“The Lawn Art Fund is trying to create accessibility in commissioning art,” Koski explains. “I also want to provide artists with creative opportunities to build their portfolios in the public sphere. For artists trying to make a living doing public art, there are many whose portfolios aren’t deep enough to chase a lot of those commission opportunities, especially corporate commissions. Through this they can build up their portfolio on a somewhat larger scale to then be able to access those opportunities available at the corporate level.”

Koski’s Lawn Art Fund was recently named among 29 winning projects in Saint Paul’s 2017 Knight Arts Challenge. The $36,000 he was awarded will be seed money for the “matches” awarded to those who want to display unique pieces of art on their front lawns (while also facilitating his own fund-matching obligations as a recipient of the Challenge grant).

Koski hopes to see all of the infrastructure and procedural elements in place and have the first projects completed by the fall of 2018. He plans to start with a few showcase projects in St. Paul’s Como neighborhood, possibly create some other showcase neighborhoods initially, then “open the floodgates citywide” and roll the concept out all throughout St. Paul. From there, he says he would love to figure out how to do this type of project in other cities, developing a fund to produce public art in the cities’ neighborhoods.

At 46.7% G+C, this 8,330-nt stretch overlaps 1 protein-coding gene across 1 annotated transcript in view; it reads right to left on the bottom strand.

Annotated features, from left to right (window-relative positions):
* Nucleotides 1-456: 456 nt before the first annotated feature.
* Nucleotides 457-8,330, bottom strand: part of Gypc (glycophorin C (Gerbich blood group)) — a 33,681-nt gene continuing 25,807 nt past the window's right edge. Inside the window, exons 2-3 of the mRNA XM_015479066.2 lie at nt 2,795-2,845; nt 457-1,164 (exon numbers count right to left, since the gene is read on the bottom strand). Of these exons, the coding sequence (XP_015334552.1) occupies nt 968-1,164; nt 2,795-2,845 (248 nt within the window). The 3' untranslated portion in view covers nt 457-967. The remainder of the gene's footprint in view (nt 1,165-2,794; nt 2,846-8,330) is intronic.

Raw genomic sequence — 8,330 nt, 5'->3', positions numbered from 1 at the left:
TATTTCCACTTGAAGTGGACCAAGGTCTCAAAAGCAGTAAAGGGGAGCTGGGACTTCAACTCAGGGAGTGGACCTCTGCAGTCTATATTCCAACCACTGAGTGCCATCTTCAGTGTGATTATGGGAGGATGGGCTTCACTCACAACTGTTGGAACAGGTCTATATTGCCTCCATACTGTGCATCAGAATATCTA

“What I really want to do is show people that if we can create a more diverse ecosystem of art funding throughout our cities and country and not just ask the usual suspects, we can get a pretty funky, wild, diverse ecosystem. And if that can happen, foundations like Knight might see some opportunities to spread their money across a wider network on projects that require minimal infrastructure investment.”

(1) How do you like to collaborate?
I was on a really great basketball team growing up and the best way team defense worked was everybody paying attention to each other but also to the opponent in front of them. I love collaborating when there is a great sense of team unity but also personal responsibility, and that buy-in is what makes me work with others as well.

(2) How do you a start a project?
I usually start anything by just talking out loud with a walk with my dog. Usually when I finish the sentence I have an idea, and I repeat it again and again until I like the way it sounds. Then I’ll run it past somebody.

(3) How do you talk about your value?
I think everything, including artwork, has both intrinsic and extrinsic value. The great thing about art is that it can mean something different to everyone, so I know that when I make art as an artist I’m usually making art for the 12-year-old mind inside my mind – I value art that is playful and dynamic and challenges me to think of the world in different ways, but that’s not the only way to experience it. The most important thing is how it impacts people individually.

(4) How do you define success?
Ten years later, if I have a good story that makes the person I’m telling it to feel like they experienced what it had to offer, then it was successful.

(5) How do you fund your work?
Hustle. Liquid assets.